Der Herr der Ringe: Die Gefährten (2001)

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Der Herr der Ringe: Die Gefährten: Directed by Peter Jackson. With Alan Howard, Noel Appleby, Sean Astin, Sala Baker. A meek Hobbit from the Shire and eight companions set out on a journey to destroy the powerful One Ring and save Middle-earth from the Dark Lord Sauron.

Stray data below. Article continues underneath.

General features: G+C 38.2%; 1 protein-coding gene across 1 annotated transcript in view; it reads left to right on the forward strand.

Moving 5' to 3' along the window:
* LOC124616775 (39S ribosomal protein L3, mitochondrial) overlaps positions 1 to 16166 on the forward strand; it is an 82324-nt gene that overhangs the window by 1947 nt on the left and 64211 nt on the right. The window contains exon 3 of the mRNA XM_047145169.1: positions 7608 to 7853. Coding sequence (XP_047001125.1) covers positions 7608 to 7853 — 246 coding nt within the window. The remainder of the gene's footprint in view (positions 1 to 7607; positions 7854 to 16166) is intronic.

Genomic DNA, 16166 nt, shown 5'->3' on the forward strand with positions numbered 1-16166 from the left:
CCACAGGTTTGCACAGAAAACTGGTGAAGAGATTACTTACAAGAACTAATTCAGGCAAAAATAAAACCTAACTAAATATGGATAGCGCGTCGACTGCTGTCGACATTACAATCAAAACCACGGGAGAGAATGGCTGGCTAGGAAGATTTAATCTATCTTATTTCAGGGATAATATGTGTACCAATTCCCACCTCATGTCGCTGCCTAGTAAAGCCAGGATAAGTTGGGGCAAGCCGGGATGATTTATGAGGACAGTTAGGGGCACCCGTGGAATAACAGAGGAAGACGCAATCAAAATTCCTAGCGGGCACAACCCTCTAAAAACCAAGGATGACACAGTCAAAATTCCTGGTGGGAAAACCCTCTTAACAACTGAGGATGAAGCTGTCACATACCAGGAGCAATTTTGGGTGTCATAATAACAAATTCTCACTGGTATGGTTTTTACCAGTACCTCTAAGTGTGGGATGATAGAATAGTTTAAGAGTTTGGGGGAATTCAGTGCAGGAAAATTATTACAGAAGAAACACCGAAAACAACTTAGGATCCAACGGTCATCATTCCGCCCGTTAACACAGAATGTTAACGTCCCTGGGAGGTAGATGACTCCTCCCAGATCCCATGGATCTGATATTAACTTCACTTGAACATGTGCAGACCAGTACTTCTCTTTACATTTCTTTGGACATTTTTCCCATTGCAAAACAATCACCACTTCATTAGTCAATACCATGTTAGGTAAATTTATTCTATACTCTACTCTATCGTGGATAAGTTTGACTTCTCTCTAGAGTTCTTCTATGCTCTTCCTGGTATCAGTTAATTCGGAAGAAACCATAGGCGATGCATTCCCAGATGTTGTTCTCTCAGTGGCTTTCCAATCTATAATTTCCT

“When I first saw the trailers for u0026quot;The Fellowship of the Ring,u0026quot; I had never had any interest in reading the lengthy tome of a trilogy. But seeing the possibility of the movie, I immediately went out and read the whole thing, insisted on receiving it for Christmas, and enjoyed every minute of it. The feelings I had while reading the series were heightened seeing it come to life in the stunning movie. I thought it was a fabulous work of art.u003cbr/u003eu003cbr/u003eI thought that having Galadriel tell what was basically the prologue of the book was a good idea, as it helped those who had never read the story. It also immediately involved me in the film; I felt I had an insideru0026#39;s advantage on the rest of the audience. Cate Blanchett has a wonderfully deep and emotional voice; the way she speaks Galadriel is almost as effective as her appearence as the Elven queen. Also, showing the last battle of Isildur and Sauron helped unfog a part of the novel that had me a trifle confused.u003cbr/u003eu003cbr/u003eThe entire movie is full of beautiful sets and landscapes. The Shire was almost exactly as Iu0026#39;d pictured it. Hobbiton is cute and very whimsical. Mordor was frighteningly well done, extremely real. Rivendell had a little bit of a European-tourist-trap look, but was beautiful all the same. The entire backdrop of the movie (the mountains, Moria, Isengard) was perfect; itu0026#39;s amazing that u0026quot;Fellowshipu0026quot; was filmed in one country.u003cbr/u003eu003cbr/u003eNow to the characters. All I can say is, u0026quot;Wow.u0026quot; I was a little apprehensive about the casting at first; Iu0026#39;d created such real images of the characters in my imagination, I almost didnu0026#39;t want them spoiled for me. However, I was not disapointed in the least. Elijah Wood, though not one of my favorite actors, was believable. You could tell from the first glimpse that Frodo was special; Woodu0026#39;s pale, sharp features contrast sharply with the more ruddy, robust look of the rest of the hobbits. He also cries like a little girl. But his weaknesses and strengths make his Frodo an apt choice for the starring character. The rest of the Hobbiton gang was well-chosen, too. Sean Astin (u0026quot;Rudyu0026quot; forever to me) was loyal and a bit bumbling, just like the Gamgee of Tolkienu0026#39;s telling. Pippin and Merry were congenial, slow-witted lads, but very brave nonetheless. Viggo Mortensen is outstanding. He has the ability to make Aragorn both menacing and kind. He physically represents Strider to the nines with his strength and virility; the action sequences of his are very passionate and exciting. Some may have complained about Arwenu0026#39;s character being slightly expanded; I thought it a good change. In the books, you have to read the whole trilogy and then rifle through the appendix in u0026quot;The Return of the Kingu0026quot; to learn the history between Aragorn and Arwen. Liv Tyler is ethereal and breathtaking, but at the same time displays the courage and magic that make the Elves the beings they are. Speaking of Elves, I canu0026#39;t help but gush over the handsome and ever-so-talented Orlando Bloom as noble Legolas. Bloom captured the archeru0026#39;s very movements; he treads lightly and fights fearlessly. Legolasu0026#39;s bowmanship was amazing; he looked so natural loosing his arrows machine-gun style. He was my favorite character in the books, and his essence transcends the film. Gimli was pompous and brave, as well. He is well-represented in the movie. Boromir was hopelessly lost, but at the same time valiant and strong. Sean Bean gave an emotionally-charged performance as the tortured warrior. Hugo Weaving was very good as Elrond. He was noble and cold at the same time. And Gandalf. What more can be said of Ian McKellanu0026#39;s showcase portrayal of the wizard? He was magnificent. He could be Gandalf, the kind old conjurer who set off pyrotechnics for hobbit-children. Then he could turn around and stun the life out of you with Gandalf the powerful wizard, facing the balrog with defiance and an iron will. His Oscar nomination is well-deserved.u003cbr/u003eu003cbr/u003ePeter Jackson is a brave soul to take on a project that could have backfired in so many places. Instead of bringing us uninspired kitsch, he serves up raw emotion, graphic battles of good and evil, chilling and wonderful characters, and enough special effects (realistic, mind you) to make John Cameronu0026#39;s mouth water. Knowing that u0026quot;The Two Towersu0026quot; was my favorite of the books, I eagerly anticipate the second helping of u0026quot;The Lord of the Rings.u0026quot;”

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